"There is no such thing as a free lunch." Milton Friedman
This is not what I wanted to talk about after my last post, but here we are.
Your relationship with an advisor, any advisor, even a blogger like me, should be based on trust. It's the same as your relationship with your family doctor, lawyer, or tax accountant. It's OK to seek a second, or a third, or even an n-th opinion but once you decide on a course of action, you should trust the person whose advice you are taking. Otherwise, nothing good will come out of it, and to avoid you both a lot of trouble and misunderstandings, it's better to seek another specialist whose opinion you will be able to rely on.
When it comes to financial advice, it's important that the client's view of the investment world at least somehow matches the advisor's. A professional advisor can work with a client who has a completely different view on things but they would be both more comfortable with each other if their views at least somehow converged and were not exact opposites. What I mean by that is let's say a conservative advisor is not the best fit for a client who is all about high risks and active trading and vice versa. And again, an advisor can have one approach to their own money based on their own particular situation. They may or may not take on more risk than they recommend to their clients, and it's OK because advisors are sophisticated investors. They have knowledge and expertise to understand and take more risks on their own behalf if they choose to do so. Their clients' situation can be a very different story.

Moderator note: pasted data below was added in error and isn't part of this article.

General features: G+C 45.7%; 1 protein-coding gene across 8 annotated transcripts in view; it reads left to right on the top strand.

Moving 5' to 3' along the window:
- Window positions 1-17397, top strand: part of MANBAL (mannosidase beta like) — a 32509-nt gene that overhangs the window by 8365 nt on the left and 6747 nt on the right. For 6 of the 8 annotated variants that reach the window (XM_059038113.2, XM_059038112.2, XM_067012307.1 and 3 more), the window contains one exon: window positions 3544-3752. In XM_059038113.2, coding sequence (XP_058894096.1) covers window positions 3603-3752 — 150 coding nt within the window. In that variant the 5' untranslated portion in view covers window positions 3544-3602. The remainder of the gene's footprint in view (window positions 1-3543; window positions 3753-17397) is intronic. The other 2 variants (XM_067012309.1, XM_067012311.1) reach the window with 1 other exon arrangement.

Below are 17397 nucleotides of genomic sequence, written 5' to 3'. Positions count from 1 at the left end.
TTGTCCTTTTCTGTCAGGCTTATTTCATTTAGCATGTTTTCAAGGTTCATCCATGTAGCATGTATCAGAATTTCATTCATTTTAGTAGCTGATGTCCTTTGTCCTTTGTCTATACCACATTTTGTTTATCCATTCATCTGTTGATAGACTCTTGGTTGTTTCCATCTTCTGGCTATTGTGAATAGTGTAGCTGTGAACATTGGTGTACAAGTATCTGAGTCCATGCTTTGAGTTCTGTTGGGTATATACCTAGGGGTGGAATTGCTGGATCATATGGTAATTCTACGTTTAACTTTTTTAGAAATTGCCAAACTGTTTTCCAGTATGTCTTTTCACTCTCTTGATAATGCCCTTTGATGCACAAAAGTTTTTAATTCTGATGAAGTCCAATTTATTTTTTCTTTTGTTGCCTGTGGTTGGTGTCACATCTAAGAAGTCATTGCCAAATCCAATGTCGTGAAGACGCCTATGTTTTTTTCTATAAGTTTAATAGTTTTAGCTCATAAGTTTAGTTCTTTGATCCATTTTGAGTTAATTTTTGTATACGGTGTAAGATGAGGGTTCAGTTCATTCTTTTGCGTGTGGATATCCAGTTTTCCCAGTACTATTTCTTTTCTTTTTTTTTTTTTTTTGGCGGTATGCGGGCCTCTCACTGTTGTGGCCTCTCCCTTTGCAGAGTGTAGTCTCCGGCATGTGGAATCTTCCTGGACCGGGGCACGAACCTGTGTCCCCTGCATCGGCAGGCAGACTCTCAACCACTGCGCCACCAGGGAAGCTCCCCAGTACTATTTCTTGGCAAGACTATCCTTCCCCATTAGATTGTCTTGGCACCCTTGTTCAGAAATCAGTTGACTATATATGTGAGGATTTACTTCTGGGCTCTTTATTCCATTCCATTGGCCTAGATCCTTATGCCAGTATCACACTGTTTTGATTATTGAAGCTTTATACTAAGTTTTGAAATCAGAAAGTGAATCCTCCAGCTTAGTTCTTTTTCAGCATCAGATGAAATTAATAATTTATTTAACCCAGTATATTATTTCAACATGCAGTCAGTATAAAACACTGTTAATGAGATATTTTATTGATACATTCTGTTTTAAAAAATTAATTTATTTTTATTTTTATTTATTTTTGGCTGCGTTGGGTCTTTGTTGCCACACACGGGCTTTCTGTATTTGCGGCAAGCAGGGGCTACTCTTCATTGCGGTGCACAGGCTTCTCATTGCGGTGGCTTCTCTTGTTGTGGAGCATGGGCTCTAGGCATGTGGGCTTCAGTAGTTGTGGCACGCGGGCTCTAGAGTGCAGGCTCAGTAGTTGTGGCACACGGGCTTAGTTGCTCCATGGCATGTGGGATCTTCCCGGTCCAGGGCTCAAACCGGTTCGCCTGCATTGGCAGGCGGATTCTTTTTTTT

As most of the advisors I know and have worked with, I am quite conservative. We are usually dealing with clients' life savings, money for retirement, big purchases, or their children's or grandchildren's education. We cannot and under no circumstances will not gamble. However, when it comes to tactical details, different advisors can have different takes on things. And I think it's important for you, as my readers, to understand mine early on because maybe I am just not the right person who you should be reading and following here.
My approach to things can be very different and sometimes unconventional, and it's partially defined by the attitude towards money in my family, and how I was brought up to treat it. And of course, it's influenced by my education and work experience in the field.
I strongly believe that we are not that rich to buy cheap things because they break and we end up paying many times over in the end, instead of paying more initially and investing into something long-lasting and durable. Instead of buying five cheap dresses, I would rather buy and have an expensive one, and that's the approach I take and recommend.
If you are looking for advice about how to cut spending, crunch every penny, and downsize your lifestyle, you won't find much of it (if any) here. Yes, controlling your expenses and budgeting is important but it's also very important to understand the following cornerstone principle which applies to both life in general and finance in particular: There is no free lunch. If you are not buying it, then you are paying for it with something else. If you don't pay for the membership somewhere, then the chances are you are a product.
Exhibit A. We don't have to pay for our social media accounts like Twitter, Instagram, or Facebook. Actually, even if we wanted to pay, I'm not sure, we can. Our content, our searches, our preferences, and we ourselves become a product, and that information is sold to companies who are interested in targeted advertising.
Exhibit B. Free bank accounts. Many financial advisors, including Erin Lowry from Broke Millennial Blog, the one that I really like but with whose recommendations I don't always agree, suggest getting free banking products to stop paying fees. What they fail to say is again, You get what you are paying for. And if you don't pay at all, you should ask yourself some very good questions:
(a) Are you ready to pay for it otherwise let's say with your time or some inconvenience?
(b) What's the actual price, and
(c) is it really worth it?
Please stop for a moment and think about it next time you choose something "free".
To be expanded and continued later.